Bones, scales and the rays of a fish’s fin can also be used to age fish, “but we use the otolith because it’s the most accurate,” he said. “If you have a largemouth bass that’s 10 years old, you can have 10 people read the scale and get 10 different answers.” 

Management implications

And accuracy is important when it comes to management. For instance, the largemouth bass should be 11.3 inches long by the time it’s three years old. If Swatzel and others do a random sampling of a lake, they can come up with an average length for each age group. 

“We call it a growth curve,” he said. “If the growth is below average for their age, that would make us consider changing the regulations in that lake… If a lake’s population of largemouth bass are all older and small, less than 12 inches, and if few individuals are larger, then we could consider placing a protected slot and say anglers can’t keep them if they’re between 12 and 15 inches.” 

There are seven lakes in Ohio with those protected slot limits. They include Burr Oak and Dow lakes, which are popular with anglers.

 “There’s still a daily bag limit of five fish, but you can keep five that are less than 12 inches, or five that are more than 15 inches, or a combination,” Swatzel said. “If we get more folks keeping the smaller bass, the regulations could be adjusted.” 

Size matters

And therein lies the biggest challenge of his 30 years as a fisheries biologist: Convincing anglers to keep fish under a foot long. 

“There’s a belief that it’s not OK to harvest bass till they’re 12 inches. Maybe that comes from articles about different environments like Florida, Alabama or Texas. They grow better there because the growing season is longer,” he said. “In Ohio, it’s a short growing season. They have to grow a lot in a short amount of time. If there’s not enough food, or cover, or good habitat, then you end up with a lot of 10-inch bass.”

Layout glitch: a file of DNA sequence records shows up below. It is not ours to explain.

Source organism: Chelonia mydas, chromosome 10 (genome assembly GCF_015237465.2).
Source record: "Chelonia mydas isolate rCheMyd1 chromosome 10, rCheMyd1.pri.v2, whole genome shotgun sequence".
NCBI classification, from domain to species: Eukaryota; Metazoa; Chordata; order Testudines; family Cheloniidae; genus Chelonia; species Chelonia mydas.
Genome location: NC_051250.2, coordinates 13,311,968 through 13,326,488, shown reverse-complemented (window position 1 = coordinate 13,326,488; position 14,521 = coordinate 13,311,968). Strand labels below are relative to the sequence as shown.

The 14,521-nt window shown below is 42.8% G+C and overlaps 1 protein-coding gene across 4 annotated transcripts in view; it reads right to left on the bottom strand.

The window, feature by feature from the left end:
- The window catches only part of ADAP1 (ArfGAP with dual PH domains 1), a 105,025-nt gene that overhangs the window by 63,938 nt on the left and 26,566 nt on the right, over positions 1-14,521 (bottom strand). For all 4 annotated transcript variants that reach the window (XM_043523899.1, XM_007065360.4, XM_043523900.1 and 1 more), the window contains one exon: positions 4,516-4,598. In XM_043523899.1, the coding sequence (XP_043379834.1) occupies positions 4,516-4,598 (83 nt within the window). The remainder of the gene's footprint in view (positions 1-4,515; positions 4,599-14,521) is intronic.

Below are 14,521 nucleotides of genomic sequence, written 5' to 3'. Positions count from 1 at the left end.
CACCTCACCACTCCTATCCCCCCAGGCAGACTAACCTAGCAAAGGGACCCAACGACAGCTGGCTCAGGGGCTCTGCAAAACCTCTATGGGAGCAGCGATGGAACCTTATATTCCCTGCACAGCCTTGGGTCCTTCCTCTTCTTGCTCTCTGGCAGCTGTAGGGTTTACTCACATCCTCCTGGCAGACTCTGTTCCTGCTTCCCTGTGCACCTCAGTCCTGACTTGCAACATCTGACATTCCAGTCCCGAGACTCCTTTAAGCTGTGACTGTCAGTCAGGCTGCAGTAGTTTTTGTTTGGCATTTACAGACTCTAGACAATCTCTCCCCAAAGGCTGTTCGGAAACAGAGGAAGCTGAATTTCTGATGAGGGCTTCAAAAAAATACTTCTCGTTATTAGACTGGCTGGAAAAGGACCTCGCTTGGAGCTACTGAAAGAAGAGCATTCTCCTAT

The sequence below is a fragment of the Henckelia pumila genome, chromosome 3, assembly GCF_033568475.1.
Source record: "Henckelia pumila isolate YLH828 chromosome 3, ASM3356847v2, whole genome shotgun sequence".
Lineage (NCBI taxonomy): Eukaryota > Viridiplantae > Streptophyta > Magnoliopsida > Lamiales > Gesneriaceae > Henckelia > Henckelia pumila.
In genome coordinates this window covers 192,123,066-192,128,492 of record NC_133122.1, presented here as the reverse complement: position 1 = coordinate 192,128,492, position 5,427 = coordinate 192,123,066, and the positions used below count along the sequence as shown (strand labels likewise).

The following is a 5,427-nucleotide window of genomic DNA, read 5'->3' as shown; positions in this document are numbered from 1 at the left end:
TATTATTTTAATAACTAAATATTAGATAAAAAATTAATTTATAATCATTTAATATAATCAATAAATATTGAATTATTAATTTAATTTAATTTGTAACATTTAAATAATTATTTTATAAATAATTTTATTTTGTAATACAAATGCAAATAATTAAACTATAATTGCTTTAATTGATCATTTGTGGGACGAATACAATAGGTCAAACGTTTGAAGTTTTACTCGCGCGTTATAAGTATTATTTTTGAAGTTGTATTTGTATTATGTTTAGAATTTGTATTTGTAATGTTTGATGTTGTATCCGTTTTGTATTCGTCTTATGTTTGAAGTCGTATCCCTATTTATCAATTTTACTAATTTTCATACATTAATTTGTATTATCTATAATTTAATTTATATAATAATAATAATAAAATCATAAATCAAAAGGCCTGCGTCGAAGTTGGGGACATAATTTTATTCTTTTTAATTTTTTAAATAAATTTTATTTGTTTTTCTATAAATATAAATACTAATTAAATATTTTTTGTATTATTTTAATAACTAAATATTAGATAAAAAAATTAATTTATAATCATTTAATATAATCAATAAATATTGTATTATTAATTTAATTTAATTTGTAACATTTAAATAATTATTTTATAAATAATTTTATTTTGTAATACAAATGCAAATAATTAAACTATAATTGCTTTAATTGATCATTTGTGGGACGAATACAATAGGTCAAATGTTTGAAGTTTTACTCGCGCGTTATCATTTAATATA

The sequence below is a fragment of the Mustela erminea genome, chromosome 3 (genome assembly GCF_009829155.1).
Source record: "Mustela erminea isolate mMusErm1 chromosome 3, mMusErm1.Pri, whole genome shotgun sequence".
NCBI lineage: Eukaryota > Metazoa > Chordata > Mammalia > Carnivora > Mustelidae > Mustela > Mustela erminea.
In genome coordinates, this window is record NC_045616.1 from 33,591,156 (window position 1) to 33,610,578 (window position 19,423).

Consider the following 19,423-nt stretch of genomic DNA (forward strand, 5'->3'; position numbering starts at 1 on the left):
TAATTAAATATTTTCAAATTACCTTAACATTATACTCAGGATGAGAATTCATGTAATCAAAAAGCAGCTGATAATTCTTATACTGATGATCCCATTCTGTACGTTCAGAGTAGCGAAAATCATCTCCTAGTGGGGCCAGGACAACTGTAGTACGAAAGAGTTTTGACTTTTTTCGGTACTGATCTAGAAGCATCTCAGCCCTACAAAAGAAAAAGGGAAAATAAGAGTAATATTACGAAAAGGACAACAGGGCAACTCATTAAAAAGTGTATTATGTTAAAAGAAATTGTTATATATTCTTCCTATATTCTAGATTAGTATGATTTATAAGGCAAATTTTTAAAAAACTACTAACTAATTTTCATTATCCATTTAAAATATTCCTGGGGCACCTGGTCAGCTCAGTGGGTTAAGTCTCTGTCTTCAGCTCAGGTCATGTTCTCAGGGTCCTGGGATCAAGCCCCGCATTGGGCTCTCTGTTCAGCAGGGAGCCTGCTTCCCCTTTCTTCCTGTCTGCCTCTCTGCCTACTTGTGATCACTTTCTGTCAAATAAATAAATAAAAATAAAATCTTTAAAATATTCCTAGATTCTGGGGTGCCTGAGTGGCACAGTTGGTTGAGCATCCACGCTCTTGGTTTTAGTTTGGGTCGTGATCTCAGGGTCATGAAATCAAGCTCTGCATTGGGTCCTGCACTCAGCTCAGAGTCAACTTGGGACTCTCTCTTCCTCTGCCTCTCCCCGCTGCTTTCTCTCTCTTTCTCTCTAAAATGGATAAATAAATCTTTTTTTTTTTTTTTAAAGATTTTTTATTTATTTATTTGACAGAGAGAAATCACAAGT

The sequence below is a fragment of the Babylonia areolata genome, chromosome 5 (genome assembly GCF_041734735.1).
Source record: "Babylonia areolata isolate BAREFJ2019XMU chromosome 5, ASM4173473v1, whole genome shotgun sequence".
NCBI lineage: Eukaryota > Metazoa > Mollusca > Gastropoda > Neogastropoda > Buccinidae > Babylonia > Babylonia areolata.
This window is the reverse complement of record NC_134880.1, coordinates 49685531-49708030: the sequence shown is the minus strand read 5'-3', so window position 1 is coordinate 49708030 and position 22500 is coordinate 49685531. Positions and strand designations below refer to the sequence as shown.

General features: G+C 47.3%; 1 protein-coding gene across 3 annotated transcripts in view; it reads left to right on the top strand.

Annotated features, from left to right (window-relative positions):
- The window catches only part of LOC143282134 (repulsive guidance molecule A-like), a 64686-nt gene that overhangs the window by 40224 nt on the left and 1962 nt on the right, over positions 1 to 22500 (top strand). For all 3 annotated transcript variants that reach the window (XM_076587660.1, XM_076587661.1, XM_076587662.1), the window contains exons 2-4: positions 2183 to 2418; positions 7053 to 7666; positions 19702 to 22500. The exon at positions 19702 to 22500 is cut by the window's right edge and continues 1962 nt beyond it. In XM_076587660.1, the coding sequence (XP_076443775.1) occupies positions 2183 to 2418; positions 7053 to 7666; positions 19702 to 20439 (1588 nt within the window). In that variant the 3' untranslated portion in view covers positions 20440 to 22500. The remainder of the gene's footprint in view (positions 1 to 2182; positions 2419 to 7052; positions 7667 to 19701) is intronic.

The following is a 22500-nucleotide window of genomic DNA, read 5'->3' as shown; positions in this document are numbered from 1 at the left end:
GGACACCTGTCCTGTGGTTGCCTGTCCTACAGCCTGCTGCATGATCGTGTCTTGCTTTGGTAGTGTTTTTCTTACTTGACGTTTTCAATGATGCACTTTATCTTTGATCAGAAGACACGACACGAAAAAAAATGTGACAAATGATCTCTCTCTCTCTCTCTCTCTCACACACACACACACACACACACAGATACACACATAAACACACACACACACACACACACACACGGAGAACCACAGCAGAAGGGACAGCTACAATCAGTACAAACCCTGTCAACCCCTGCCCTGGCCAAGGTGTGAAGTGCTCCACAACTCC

Aging also helps biologists to determine mortality rates, both natural mortality and fishing mortality. 

“If there are very few older, larger fish, that fishery could be over-exploited; anglers are taking too many fish home,” Swatzel said. “That could trigger a 15-inch length limit to allow them to get both older and larger.” 

If the opposite is true and there are few young fish in a lake, “it could signal a lack of older, spawning fish,” he said. “They aren’t producing enough offspring to support the fishery.” 

In lakes like Piedmont, Salt Fork and Seneca, there’s a 12-inch harvest limit for all three species of black bass: Largemouth, smallmouth and spotted. 

“It was determined that both largemouth and smallmouth would benefit,” Swatzel said. “Plus, some folks can’t tell the difference between a largemouth and a spotted bass, so the regulations apply to all three.” 

By the beginning of summer, Swatzel had sampled four lakes for perch, two lakes for sunfish and eight lakes for bass. Then began at least a month of meticulous work with the microscope, after which he’ll go out and sample some more. And for Swatzel and other biologists, it will be “rinse and repeat” for many years to come. 

“We can’t go to a lake in just one year and expect to know what’s going on,” he said. “We have to go over a period of years, sampling multiple times, before making a regulation change. Those decisions have to be based on the best science available to us.” 


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Barbara Mudrak was a reporter for 25 years, mostly with the Akron Beacon Journal, and recently retired from teaching English and news writing at Alliance High School. She can be reached at